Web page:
Edinburgh Fringe 2009
Charlotte Perkins Gilman’s upsetting little story comes from the gothic tradition, but instead of Shelley’s man-made creature, or the vampires of Stoker, we have an altogether more human, suffocating and realistic monster. And it might be the one we share our lives with.
When we first see the character of Charlotte (a very impressive Helen Foster), she’s smiling broadly, beautiful and vibrant – and very positive: she uses terms like delicious and clever, but she also worries that the house she’s moving into might be ‘lonely’ or ‘broken’. All four terms we will associate with Charlotte herself before the hour is out.
This is, at it’s dark heart, a desolate piece – we watch this proud and dynamic woman as she is shackled, bound and crushed under the weight of expectation – expectation of her time, her place, and crucially, her gender. Her dialogue is uncomfortably punctuated by pauses loaded with guilt – a cot stands accusingly in the corner of her room, she mentions that she has not been fulfilling her duties ‘in any way’ – and then lapses into silence to allow us to contemplate what those duties are.
There is a somewhat curious moment when we’re given a cavalcade of special effects – lights and sound creating a monstrous satire of the happy Victorian portrait – it’s a nice idea, but the performances and dialogue are strong enough that we can do without such gimmicks.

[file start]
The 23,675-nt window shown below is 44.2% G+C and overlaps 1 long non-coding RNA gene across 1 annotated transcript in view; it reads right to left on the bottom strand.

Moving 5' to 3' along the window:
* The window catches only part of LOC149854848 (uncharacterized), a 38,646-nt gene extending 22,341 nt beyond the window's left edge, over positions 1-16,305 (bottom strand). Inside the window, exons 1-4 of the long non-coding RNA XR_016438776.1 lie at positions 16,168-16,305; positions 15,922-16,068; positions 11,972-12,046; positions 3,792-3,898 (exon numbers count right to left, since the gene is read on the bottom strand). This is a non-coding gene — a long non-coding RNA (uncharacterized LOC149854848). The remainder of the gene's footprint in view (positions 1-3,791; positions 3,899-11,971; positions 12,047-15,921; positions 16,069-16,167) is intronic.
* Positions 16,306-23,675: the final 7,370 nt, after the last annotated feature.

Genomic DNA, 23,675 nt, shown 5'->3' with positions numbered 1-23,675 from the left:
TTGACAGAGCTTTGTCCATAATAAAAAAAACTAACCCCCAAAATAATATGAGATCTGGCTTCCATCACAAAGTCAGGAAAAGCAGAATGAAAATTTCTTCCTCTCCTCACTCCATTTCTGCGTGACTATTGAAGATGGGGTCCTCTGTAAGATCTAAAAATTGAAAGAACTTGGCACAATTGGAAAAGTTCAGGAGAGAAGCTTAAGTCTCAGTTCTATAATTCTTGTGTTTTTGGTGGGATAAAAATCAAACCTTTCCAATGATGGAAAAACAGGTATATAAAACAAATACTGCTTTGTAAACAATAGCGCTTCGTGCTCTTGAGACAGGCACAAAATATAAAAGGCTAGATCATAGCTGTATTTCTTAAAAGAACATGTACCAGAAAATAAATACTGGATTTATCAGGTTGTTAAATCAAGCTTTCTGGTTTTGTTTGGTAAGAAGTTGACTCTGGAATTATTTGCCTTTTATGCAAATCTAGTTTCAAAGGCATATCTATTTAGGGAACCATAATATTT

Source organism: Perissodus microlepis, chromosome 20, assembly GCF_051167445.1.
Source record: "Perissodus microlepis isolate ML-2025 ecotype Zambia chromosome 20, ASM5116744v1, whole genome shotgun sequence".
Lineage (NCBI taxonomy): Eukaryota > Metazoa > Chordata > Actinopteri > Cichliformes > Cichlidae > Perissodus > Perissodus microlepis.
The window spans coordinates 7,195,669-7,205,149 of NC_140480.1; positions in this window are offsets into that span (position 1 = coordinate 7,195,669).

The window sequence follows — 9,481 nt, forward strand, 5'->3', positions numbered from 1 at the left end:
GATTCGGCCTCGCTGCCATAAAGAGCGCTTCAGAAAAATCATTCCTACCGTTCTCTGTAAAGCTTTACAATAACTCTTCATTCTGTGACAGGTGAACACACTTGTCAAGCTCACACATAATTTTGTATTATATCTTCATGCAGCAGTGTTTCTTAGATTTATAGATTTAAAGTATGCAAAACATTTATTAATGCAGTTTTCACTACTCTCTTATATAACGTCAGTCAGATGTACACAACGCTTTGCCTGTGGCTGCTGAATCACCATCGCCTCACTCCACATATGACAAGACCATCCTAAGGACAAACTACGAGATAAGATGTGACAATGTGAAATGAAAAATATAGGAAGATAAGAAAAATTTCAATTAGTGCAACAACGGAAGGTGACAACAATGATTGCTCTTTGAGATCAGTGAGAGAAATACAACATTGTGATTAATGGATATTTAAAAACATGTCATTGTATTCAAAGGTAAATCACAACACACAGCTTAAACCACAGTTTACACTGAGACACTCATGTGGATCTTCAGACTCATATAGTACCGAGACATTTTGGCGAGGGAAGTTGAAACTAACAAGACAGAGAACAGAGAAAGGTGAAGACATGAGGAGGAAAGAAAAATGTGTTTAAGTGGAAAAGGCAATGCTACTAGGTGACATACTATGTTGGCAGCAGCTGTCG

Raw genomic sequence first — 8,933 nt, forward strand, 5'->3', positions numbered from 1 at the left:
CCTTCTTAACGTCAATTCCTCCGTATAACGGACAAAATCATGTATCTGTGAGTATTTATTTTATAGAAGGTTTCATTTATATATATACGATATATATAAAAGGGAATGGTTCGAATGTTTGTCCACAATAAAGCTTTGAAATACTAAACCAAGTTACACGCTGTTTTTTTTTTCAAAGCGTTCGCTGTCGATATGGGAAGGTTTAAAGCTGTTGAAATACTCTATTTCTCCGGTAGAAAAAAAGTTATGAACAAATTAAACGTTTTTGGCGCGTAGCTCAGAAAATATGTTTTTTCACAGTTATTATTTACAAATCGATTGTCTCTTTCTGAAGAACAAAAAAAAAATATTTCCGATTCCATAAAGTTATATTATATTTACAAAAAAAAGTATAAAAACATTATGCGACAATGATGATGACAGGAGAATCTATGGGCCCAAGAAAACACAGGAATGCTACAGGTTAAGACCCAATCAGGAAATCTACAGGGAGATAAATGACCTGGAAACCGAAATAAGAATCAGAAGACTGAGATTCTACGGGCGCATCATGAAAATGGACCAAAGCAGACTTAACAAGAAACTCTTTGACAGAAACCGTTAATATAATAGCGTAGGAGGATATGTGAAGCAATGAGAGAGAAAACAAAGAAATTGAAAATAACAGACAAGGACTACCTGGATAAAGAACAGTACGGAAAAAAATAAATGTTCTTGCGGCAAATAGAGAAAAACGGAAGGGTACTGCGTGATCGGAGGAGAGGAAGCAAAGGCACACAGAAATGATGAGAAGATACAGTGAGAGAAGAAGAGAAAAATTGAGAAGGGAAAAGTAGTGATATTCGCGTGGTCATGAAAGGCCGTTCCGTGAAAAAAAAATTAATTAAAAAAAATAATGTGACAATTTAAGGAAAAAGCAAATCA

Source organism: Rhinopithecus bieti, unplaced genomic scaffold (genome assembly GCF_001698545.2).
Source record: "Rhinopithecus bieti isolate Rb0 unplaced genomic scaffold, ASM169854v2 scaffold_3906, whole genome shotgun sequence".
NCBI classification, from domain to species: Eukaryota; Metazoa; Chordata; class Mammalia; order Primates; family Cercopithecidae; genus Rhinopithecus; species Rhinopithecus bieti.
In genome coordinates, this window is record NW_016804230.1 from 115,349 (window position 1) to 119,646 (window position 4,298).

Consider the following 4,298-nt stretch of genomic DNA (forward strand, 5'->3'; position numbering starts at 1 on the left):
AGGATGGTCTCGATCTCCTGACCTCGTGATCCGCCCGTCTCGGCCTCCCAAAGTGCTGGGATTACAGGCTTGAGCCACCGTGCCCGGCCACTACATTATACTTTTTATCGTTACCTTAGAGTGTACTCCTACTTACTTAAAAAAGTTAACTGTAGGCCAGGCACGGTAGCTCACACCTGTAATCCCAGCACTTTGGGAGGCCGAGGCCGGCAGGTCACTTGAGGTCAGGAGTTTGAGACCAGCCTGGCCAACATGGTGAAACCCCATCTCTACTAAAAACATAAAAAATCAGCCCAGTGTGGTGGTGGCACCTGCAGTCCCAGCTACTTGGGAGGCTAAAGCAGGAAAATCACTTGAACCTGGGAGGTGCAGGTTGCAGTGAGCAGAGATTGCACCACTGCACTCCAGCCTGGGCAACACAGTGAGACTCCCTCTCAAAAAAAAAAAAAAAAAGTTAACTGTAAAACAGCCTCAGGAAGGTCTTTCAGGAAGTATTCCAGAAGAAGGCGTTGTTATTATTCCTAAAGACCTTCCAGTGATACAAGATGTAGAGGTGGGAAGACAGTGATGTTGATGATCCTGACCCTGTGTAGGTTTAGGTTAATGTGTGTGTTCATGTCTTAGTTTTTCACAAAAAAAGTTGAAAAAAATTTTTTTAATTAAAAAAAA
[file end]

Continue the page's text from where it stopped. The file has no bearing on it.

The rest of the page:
Speaking of gimmicks, the real challenge in a piece like this is to translate the character’s struggle against madness without descending into the type of wide-eyed histrionics that often accompany this sort of story. Thankfully, when the moments of hysteria arrive, they are well earned and believable – as Charlotte strives to discover herself, her hair is let down, she bares her arms, she is more physical, and, yes, more sexualised. As she becomes to our eyes more modern, she is, with grim inevitability, to her family ever more insane. Through this compassionate, vital, and eloquent woman, we’re forced to conclude that her depression and madness is forced upon her for no better reason that her gender: as her husband John remarks’ ‘think pleasant thoughts .. if you must think at all’. However, the script is clever enough not to let us off the hook so easily as to dismiss this as an angry woman feminist diatribe – for all his faults and misguided actions, we’re required to recognise that Charlotte’s husband genuinely does care for her welfare.
In the end, though, Charlotte’s prison might be too strong. There’s a lovely moment when she looks out to us, pushing her hand up against the invisible fourth wall. In the audience, we’re willing for her to push harder, to escape, to join us in the real world. But by now, she’s lost in her tiny world, and entire universe compressed, crushed and boxed into a tiny, violently yellow room.
A special word about the yellow wallpaper itself – while the backdrop itself would have benefited from being larger, the design is a pleasing migraine of foul and changing yellows, a prison for ‘a great many women’, women, we realise, that are amongst our own families’ long forgotten secrets.
‘It’s a secret’, one character tells another. As this is Ethereal Pants’ first time at Edinburgh, one assumes that they themselves are a secret on the Fringe. On the strength of this very assured debut, that shouldn’t be the case for too long.